Browbeating European NATO countries to spend more on their own defence has become a staple of US President Donald Trump‘s foreign policy. So too has his administration’s “Buy American” drive to boost US arms exports to allies around the world.

The tandem push has thrown the United States’ commitment to NATO into question and tarnished the notion that the alliance’s collective defence clause is unconditional.

Last July, Trump reportedly delivered an ultimatum to NATO allies in a closed-door meeting in Brussels, warning that if they didn’t increase their defence spending by January, the US would “go it alone”.

“The Trump Administration is ruthlessly transactional and disregards the normal diplomatic route for doing things,” Jacob Parakilas, deputy head of the US and the Americas Programme at London think-tank Chatham House told Al Jazeera.

“I wouldn’t be surprised if American diplomats were told to get out and sell weapons,” he added.

But as NATO Secretary-General Jens Stoltenberg prepares to meet President Trump in the White House on Tuesday, and address a joint session of Congress in the run-up to NATO’s 70th-anniversary celebration in Washington later this week, President Trump appears to be getting more of what he wants.

In 2014, only three of the NATO 29 member allies had fulfilled a pledge to spend at least two percent of their gross domestic product (GDP) on defence.

By 2018, seven had met that threshold.

And although Germany‘s continued failure to meet the two percent target could draw further criticism from Trump this week, US arms sales to Europe are rising and projected to climb even further.

‘Buy American’

When it comes to supplying arms to the rest of the world, the US has long held a commanding lead and it’s getting wider.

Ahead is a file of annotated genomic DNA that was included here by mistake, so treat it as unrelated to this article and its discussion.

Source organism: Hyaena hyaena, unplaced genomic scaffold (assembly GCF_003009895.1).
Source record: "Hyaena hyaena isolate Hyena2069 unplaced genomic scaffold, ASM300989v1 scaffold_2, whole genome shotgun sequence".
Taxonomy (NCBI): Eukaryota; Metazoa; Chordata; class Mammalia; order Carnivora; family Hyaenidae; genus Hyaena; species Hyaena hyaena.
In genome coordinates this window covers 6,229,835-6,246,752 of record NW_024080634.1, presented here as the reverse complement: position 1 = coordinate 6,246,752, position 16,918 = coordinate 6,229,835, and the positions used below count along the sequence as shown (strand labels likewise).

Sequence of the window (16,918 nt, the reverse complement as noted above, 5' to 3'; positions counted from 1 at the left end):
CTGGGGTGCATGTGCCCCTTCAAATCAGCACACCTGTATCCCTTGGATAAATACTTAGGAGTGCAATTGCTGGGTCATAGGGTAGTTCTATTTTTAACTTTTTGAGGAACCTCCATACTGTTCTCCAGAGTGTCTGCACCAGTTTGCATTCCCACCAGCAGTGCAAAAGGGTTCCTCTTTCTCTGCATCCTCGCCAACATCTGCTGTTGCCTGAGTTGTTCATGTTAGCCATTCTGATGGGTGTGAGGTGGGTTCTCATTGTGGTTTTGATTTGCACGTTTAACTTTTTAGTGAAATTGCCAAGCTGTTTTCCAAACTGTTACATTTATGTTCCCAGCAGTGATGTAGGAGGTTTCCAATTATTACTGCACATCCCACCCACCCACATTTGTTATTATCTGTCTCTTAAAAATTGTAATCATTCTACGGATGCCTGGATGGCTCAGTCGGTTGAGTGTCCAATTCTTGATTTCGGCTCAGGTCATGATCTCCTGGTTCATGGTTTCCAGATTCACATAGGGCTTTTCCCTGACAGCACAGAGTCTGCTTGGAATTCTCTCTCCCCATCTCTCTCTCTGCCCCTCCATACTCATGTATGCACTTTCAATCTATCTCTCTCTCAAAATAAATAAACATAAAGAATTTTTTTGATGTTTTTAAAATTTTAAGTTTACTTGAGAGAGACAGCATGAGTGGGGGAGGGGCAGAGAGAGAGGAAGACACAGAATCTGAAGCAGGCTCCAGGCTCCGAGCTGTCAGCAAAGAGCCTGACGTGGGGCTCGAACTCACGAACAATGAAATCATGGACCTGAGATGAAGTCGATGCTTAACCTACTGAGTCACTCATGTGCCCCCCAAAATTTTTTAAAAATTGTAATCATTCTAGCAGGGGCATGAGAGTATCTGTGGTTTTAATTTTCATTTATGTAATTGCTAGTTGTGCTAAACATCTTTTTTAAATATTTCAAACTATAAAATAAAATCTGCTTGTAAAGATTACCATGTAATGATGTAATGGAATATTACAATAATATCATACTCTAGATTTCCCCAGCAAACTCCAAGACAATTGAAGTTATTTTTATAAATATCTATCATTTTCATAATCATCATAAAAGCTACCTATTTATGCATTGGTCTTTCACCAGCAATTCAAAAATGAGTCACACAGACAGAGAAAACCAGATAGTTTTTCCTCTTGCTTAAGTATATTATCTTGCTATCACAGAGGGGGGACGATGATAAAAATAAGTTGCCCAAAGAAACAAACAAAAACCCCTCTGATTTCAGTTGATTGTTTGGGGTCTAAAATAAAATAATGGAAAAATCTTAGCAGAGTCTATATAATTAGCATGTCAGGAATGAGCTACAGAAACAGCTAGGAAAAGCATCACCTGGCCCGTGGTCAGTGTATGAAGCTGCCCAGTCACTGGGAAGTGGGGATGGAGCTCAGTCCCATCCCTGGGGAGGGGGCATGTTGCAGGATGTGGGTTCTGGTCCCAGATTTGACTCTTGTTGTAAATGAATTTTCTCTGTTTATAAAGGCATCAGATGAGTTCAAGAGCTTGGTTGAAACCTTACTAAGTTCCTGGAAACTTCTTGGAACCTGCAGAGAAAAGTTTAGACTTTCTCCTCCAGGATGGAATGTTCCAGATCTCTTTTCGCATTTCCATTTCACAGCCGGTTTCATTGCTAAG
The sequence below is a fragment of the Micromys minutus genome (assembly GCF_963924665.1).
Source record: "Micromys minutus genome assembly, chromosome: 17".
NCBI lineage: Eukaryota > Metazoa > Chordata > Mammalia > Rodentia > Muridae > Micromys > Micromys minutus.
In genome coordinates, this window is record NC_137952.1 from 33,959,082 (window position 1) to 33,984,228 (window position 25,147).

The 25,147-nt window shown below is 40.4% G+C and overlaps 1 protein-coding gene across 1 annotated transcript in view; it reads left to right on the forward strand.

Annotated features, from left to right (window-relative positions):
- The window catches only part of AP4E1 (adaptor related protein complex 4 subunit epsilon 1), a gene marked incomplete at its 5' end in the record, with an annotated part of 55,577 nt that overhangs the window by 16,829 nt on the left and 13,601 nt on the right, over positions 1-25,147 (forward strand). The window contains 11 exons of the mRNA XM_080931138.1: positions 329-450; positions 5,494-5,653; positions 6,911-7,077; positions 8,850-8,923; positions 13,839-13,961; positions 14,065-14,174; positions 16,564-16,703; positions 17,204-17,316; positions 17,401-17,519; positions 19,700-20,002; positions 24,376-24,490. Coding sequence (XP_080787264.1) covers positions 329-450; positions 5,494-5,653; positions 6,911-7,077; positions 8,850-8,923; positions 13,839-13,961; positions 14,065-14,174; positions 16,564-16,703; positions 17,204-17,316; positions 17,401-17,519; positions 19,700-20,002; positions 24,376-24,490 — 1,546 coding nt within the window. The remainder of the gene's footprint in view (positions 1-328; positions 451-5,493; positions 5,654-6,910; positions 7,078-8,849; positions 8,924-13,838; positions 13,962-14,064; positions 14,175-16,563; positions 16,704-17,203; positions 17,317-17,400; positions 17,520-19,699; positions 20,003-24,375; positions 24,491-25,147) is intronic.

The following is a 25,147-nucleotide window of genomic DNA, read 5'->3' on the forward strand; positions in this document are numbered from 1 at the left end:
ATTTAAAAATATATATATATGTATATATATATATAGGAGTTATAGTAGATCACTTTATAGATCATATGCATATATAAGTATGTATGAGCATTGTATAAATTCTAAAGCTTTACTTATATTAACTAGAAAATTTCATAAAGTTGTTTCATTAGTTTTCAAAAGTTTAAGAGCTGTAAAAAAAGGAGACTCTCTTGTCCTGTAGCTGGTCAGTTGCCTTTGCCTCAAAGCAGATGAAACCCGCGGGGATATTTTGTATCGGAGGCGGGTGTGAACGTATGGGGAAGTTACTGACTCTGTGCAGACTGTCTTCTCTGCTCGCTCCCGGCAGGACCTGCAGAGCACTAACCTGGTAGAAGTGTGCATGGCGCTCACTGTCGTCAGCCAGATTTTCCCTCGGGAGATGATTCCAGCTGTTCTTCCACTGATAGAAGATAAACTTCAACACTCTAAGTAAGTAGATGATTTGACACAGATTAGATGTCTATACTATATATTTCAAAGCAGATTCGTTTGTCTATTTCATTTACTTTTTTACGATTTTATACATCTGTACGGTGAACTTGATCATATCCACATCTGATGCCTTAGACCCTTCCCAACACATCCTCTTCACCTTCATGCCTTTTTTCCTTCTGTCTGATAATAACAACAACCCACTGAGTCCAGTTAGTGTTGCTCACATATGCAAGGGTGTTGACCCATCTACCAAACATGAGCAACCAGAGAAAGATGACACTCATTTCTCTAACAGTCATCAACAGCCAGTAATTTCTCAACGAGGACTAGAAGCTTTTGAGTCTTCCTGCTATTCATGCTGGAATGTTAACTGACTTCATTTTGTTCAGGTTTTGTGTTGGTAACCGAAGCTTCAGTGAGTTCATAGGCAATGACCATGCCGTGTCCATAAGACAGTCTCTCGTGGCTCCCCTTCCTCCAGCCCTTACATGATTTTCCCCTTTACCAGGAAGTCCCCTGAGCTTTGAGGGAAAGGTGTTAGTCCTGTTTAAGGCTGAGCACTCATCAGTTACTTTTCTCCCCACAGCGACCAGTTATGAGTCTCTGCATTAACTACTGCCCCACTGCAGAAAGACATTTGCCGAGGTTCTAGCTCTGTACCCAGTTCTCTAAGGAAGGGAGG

US share of total global arms exports soared from 30 percent between 2009-2013 to 36 percent between 2014-2018, according to the Stockholm International Peace Research Institute (SIPRI). 

The shopping list for US arms is long – fighter jets, cruise and ballistic missiles, and guided bombs to name a few.

While the Middle East accounted for the majority of US arms exports tracked by SIPRI, tensions elsewhere are also helping to boost sales around the globe.

“The US is harvesting a worldwide increase in tensions,” Aude Fleurant, director of SIPRI’s Arms Transfers and Military Expenditure Program, told Al Jazeera.

Despite talk among NATO’s European allies of reducing reliance on US-made military equipment, US arms sales to Europe are strong. And forecasters see an even bigger spend on the horizon.

Europe accounted for 16 percent of US arms sales in 2017.

“That’s going to increase massively,” said Ben Moores, a senior defence and aviation analyst for Jane’s, IHS Markit which compiled that figure.

Moores told Al Jazeera the US is set to deliver $30.4bn in arms globally by 2022, with Europe accounting for $8.6bn or around 28 percent of those sales.

Strained relations with Russia have helped boost the sale of US weapons to NATO’s European allies.

But Moores cautions the increase is “not as momentous as it first appears”, given the cyclical nature of arms sales and the need for NATO countries to maintain “interoperability” between member nations’ weapons systems. 

Around every three decades, air forces need to replace ageing fighter aircraft – an expensive undertaking.

According to Moores, NATO countries are looking to replace US-made F-16 fighter jets, which are upward of 40 years old, with US-made F-35 fighter aircraft – which cost around $100m each.

Hitting a limit?

But “Buy American” appeared to have hit a limit on Monday. The Pentagon has halted deliveries and activities related to Turkey‘s F-35 jet operational capability until Ankara backs down from its commitment to take delivery of a Russian S-400 missile defence system.

The move marks the first time the US has blocked delivery of the jet to its NATO ally.

Ankara’s decision to buy Russia‘s S-400 anti-aircraft system is putting it at odds with US politicians who say handing Turkey American premier attack aircraft would be a security risk.

S-400 anti-aircraft systems are adaptive. They learn and therefore are dangerous. The US worries if Turkey links the F-35 with Russia’s S-400 anti-aircraft system, the system will read and record US fighter computer weapons systems, and relay that data to Moscow.

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